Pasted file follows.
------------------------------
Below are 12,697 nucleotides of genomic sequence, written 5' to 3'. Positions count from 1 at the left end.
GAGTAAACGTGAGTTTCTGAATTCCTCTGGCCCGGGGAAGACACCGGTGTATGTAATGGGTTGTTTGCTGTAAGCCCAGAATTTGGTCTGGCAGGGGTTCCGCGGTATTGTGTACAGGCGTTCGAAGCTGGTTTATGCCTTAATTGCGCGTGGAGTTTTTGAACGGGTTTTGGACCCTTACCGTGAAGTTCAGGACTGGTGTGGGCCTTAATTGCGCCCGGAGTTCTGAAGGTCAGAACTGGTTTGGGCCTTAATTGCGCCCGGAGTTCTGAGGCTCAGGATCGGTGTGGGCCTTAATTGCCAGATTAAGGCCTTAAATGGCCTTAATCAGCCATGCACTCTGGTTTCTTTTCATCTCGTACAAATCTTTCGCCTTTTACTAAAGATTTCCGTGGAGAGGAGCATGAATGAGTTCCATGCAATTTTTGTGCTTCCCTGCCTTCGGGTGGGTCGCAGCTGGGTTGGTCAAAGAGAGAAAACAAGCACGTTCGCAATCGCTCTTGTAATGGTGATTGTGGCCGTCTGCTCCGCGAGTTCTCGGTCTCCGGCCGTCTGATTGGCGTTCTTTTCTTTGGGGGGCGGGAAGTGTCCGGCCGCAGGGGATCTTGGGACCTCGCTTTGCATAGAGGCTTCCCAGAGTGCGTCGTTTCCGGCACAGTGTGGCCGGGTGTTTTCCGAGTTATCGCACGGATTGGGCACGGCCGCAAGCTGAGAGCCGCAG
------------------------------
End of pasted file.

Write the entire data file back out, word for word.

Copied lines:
Below are 12,697 nucleotides of genomic sequence, written 5' to 3'. Positions count from 1 at the left end.
GAGTAAACGTGAGTTTCTGAATTCCTCTGGCCCGGGGAAGACACCGGTGTATGTAATGGGTTGTTTGCTGTAAGCCCAGAATTTGGTCTGGCAGGGGTTCCGCGGTATTGTGTACAGGCGTTCGAAGCTGGTTTATGCCTTAATTGCGCGTGGAGTTTTTGAACGGGTTTTGGACCCTTACCGTGAAGTTCAGGACTGGTGTGGGCCTTAATTGCGCCCGGAGTTCTGAAGGTCAGAACTGGTTTGGGCCTTAATTGCGCCCGGAGTTCTGAGGCTCAGGATCGGTGTGGGCCTTAATTGCCAGATTAAGGCCTTAAATGGCCTTAATCAGCCATGCACTCTGGTTTCTTTTCATCTCGTACAAATCTTTCGCCTTTTACTAAAGATTTCCGTGGAGAGGAGCATGAATGAGTTCCATGCAATTTTTGTGCTTCCCTGCCTTCGGGTGGGTCGCAGCTGGGTTGGTCAAAGAGAGAAAACAAGCACGTTCGCAATCGCTCTTGTAATGGTGATTGTGGCCGTCTGCTCCGCGAGTTCTCGGTCTCCGGCCGTCTGATTGGCGTTCTTTTCTTTGGGGGGCGGGAAGTGTCCGGCCGCAGGGGATCTTGGGACCTCGCTTTGCATAGAGGCTTCCCAGAGTGCGTCGTTTCCGGCACAGTGTGGCCGGGTGTTTTCCGAGTTATCGCACGGATTGGGCACGGCCGCAAGCTGAGAGCCGCAG